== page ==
The ‘Loose Parts Theory’ and Play

16 May 2019

Have you ever noticed that if you leave old junk around, whether it be empty boxes, rope, string or pieces of wood, that your child will almost inevitably play with it? Or perhaps you have observed your child occupied with the package a toy came in while the toy itself remains untouched? These are all examples of Loose Parts Play.

The ‘Loose Parts Theory’ has been around for generations. In fact, the term was first used by Simon Nicholson in 1971 to describe the fundamental materials that can be manipulated and used by children in their play environment.

Loose Parts open the door to a child’s self-directed creative and imaginative play.   These humble materials, when combined with time, space and the support of an interested parent or carer have many benefits for a child’s learning, growth and development. For example, playing with loose parts:

  • Increases physical activity
  • Enhances cognitive skills
  • Increases focus and engagement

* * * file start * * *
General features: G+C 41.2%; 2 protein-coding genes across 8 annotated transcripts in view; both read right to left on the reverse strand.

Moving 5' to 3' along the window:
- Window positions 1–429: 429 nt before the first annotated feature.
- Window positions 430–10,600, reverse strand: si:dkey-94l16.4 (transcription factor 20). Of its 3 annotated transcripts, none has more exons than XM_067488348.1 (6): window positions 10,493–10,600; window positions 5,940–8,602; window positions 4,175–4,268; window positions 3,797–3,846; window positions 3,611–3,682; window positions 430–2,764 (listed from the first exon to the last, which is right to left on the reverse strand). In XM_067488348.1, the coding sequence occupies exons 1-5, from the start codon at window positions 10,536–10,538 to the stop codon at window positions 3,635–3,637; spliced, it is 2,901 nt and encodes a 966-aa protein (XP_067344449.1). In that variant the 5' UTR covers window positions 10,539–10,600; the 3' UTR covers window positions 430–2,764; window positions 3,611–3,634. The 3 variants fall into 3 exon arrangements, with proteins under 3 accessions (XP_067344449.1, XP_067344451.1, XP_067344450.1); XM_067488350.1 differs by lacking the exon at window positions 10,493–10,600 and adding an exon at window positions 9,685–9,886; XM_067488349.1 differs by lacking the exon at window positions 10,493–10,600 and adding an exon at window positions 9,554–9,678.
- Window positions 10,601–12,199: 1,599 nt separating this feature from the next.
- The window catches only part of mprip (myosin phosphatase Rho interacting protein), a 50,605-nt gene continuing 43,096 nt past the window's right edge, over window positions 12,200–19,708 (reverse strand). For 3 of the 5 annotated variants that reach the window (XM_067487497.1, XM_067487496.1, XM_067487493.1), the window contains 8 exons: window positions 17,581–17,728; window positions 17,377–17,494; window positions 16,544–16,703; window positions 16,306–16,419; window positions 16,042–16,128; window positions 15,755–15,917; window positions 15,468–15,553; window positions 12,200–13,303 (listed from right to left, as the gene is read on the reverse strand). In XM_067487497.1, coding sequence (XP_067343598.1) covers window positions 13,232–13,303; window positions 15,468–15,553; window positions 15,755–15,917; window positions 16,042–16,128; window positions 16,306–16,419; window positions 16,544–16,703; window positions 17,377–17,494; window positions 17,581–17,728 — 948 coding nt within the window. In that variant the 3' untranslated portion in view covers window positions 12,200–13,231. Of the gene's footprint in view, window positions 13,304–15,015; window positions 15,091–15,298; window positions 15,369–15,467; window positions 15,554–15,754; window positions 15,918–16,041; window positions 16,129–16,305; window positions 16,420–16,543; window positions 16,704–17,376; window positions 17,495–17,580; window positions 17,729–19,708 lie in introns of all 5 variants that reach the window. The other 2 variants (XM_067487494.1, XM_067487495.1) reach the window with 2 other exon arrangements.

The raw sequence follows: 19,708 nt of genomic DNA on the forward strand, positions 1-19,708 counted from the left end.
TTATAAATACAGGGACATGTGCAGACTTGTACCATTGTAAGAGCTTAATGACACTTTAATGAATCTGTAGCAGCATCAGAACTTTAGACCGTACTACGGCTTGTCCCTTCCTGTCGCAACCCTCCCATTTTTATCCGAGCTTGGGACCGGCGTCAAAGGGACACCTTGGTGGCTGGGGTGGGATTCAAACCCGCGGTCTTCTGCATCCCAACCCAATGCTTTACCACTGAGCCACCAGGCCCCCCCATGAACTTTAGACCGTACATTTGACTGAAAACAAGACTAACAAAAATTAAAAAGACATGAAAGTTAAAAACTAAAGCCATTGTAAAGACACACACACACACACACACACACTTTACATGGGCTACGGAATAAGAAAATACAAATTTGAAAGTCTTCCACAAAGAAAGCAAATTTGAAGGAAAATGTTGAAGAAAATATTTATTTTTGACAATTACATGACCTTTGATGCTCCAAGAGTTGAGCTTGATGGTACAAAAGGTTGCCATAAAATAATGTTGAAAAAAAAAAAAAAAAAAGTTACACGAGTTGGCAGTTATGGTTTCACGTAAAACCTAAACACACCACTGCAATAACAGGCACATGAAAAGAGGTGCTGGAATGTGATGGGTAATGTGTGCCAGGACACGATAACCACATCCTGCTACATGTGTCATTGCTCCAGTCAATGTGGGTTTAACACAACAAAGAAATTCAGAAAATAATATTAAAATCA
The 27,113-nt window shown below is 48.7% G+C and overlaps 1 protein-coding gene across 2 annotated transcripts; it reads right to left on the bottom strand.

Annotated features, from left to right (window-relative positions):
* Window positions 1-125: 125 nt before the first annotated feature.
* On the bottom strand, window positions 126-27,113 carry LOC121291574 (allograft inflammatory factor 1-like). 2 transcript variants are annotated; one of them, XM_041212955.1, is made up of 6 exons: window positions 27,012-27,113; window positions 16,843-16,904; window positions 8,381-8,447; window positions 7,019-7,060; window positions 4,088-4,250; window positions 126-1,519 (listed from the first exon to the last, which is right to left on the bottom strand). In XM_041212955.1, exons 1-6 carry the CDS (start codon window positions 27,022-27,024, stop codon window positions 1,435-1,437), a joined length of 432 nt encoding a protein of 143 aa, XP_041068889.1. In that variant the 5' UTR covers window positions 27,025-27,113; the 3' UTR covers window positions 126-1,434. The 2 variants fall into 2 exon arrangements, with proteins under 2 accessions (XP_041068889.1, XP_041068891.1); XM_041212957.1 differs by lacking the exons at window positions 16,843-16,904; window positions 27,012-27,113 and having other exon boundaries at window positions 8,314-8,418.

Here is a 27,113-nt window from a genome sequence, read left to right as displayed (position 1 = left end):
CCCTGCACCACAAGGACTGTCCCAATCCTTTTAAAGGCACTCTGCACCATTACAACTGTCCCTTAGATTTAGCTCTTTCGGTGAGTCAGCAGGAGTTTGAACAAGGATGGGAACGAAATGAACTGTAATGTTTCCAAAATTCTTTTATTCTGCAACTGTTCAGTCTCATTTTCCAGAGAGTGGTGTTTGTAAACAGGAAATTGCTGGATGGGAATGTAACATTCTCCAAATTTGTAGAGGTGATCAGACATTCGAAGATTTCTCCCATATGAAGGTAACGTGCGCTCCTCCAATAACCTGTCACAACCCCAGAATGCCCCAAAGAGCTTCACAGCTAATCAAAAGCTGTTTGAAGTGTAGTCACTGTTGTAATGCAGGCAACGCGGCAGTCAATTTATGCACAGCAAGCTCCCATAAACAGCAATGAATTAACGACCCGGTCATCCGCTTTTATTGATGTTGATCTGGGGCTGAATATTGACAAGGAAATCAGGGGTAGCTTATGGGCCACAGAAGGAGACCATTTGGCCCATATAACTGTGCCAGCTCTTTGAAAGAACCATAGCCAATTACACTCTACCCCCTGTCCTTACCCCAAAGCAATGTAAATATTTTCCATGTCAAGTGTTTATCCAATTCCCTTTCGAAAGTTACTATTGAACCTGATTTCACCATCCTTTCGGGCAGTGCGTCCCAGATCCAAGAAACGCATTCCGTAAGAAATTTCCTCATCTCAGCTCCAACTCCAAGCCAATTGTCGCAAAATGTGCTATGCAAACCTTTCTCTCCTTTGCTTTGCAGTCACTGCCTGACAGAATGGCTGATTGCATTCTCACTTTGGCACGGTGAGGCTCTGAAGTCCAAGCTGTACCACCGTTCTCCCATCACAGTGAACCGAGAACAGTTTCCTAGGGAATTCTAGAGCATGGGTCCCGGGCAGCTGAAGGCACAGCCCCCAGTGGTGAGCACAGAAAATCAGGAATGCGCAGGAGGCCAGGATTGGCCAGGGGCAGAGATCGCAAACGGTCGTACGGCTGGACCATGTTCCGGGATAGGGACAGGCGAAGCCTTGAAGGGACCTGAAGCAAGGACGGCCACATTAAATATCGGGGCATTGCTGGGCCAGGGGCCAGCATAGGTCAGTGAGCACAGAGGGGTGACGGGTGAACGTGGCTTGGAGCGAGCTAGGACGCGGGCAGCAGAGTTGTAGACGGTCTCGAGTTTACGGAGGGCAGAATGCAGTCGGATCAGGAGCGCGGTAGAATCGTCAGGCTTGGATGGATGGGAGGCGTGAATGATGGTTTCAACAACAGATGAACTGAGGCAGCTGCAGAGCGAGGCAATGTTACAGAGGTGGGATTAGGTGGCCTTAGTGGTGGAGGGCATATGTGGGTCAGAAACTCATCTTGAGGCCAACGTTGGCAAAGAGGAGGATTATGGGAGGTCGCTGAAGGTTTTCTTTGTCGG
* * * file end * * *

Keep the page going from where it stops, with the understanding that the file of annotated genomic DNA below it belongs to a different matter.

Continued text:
• Boosts natural curiosity
  • Invites conversation and collaboration
  • Develops higher levels of critical thinking and problem solving

Home is the perfect environment for you to introduce Loose Parts Play with your child, and the only limitation is your imagination. Nearly any safe household object or garden item in your natural environment can encourage and inspire Loose Parts Play. As adults we often forget how an object can be used in play so here are some ideas you can use to engage in Loose Parts Play with your child to spark your imagination:

  • Rope, bedroom sheets and laundry baskets are wonderful tools for building forts and cubby houses indoors during the wet and colder months
  • Colanders, frying pans and metal bowls make great musical instruments
  • Leaves, petals, dried flowers, feathers, shells and paper are natural resources to make a collage masterpiece.